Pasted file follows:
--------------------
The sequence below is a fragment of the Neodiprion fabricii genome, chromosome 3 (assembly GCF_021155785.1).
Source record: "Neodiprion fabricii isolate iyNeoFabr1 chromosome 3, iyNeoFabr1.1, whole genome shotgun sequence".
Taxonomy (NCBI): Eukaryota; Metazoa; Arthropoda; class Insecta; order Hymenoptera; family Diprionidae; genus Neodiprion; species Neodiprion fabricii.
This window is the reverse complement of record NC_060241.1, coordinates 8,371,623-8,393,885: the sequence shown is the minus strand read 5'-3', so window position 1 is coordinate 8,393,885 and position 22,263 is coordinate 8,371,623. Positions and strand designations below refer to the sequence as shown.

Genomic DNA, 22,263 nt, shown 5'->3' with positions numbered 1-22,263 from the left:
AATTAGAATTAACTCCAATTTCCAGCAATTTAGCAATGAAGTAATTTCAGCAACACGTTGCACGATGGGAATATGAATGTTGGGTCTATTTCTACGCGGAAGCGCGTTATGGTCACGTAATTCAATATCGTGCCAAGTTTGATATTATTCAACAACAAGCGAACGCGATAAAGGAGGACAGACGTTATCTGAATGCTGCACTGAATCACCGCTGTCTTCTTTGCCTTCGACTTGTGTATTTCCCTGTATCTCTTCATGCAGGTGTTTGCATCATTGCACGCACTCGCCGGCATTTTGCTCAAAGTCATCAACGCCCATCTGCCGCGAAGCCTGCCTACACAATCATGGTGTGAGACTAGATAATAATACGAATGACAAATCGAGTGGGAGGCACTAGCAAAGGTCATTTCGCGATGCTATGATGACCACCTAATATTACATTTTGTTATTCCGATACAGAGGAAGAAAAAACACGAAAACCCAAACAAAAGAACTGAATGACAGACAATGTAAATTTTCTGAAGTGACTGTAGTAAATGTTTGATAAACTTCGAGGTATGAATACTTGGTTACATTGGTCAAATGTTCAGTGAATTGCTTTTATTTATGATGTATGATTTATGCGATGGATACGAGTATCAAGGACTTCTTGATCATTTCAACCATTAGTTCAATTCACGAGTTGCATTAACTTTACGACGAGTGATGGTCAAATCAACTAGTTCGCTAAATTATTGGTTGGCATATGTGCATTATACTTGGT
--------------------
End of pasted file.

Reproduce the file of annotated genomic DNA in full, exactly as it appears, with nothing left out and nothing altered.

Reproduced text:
The sequence below is a fragment of the Neodiprion fabricii genome, chromosome 3 (assembly GCF_021155785.1).
Source record: "Neodiprion fabricii isolate iyNeoFabr1 chromosome 3, iyNeoFabr1.1, whole genome shotgun sequence".
Taxonomy (NCBI): Eukaryota; Metazoa; Arthropoda; class Insecta; order Hymenoptera; family Diprionidae; genus Neodiprion; species Neodiprion fabricii.
This window is the reverse complement of record NC_060241.1, coordinates 8,371,623-8,393,885: the sequence shown is the minus strand read 5'-3', so window position 1 is coordinate 8,393,885 and position 22,263 is coordinate 8,371,623. Positions and strand designations below refer to the sequence as shown.

Genomic DNA, 22,263 nt, shown 5'->3' with positions numbered 1-22,263 from the left:
AATTAGAATTAACTCCAATTTCCAGCAATTTAGCAATGAAGTAATTTCAGCAACACGTTGCACGATGGGAATATGAATGTTGGGTCTATTTCTACGCGGAAGCGCGTTATGGTCACGTAATTCAATATCGTGCCAAGTTTGATATTATTCAACAACAAGCGAACGCGATAAAGGAGGACAGACGTTATCTGAATGCTGCACTGAATCACCGCTGTCTTCTTTGCCTTCGACTTGTGTATTTCCCTGTATCTCTTCATGCAGGTGTTTGCATCATTGCACGCACTCGCCGGCATTTTGCTCAAAGTCATCAACGCCCATCTGCCGCGAAGCCTGCCTACACAATCATGGTGTGAGACTAGATAATAATACGAATGACAAATCGAGTGGGAGGCACTAGCAAAGGTCATTTCGCGATGCTATGATGACCACCTAATATTACATTTTGTTATTCCGATACAGAGGAAGAAAAAACACGAAAACCCAAACAAAAGAACTGAATGACAGACAATGTAAATTTTCTGAAGTGACTGTAGTAAATGTTTGATAAACTTCGAGGTATGAATACTTGGTTACATTGGTCAAATGTTCAGTGAATTGCTTTTATTTATGATGTATGATTTATGCGATGGATACGAGTATCAAGGACTTCTTGATCATTTCAACCATTAGTTCAATTCACGAGTTGCATTAACTTTACGACGAGTGATGGTCAAATCAACTAGTTCGCTAAATTATTGGTTGGCATATGTGCATTATACTTGGT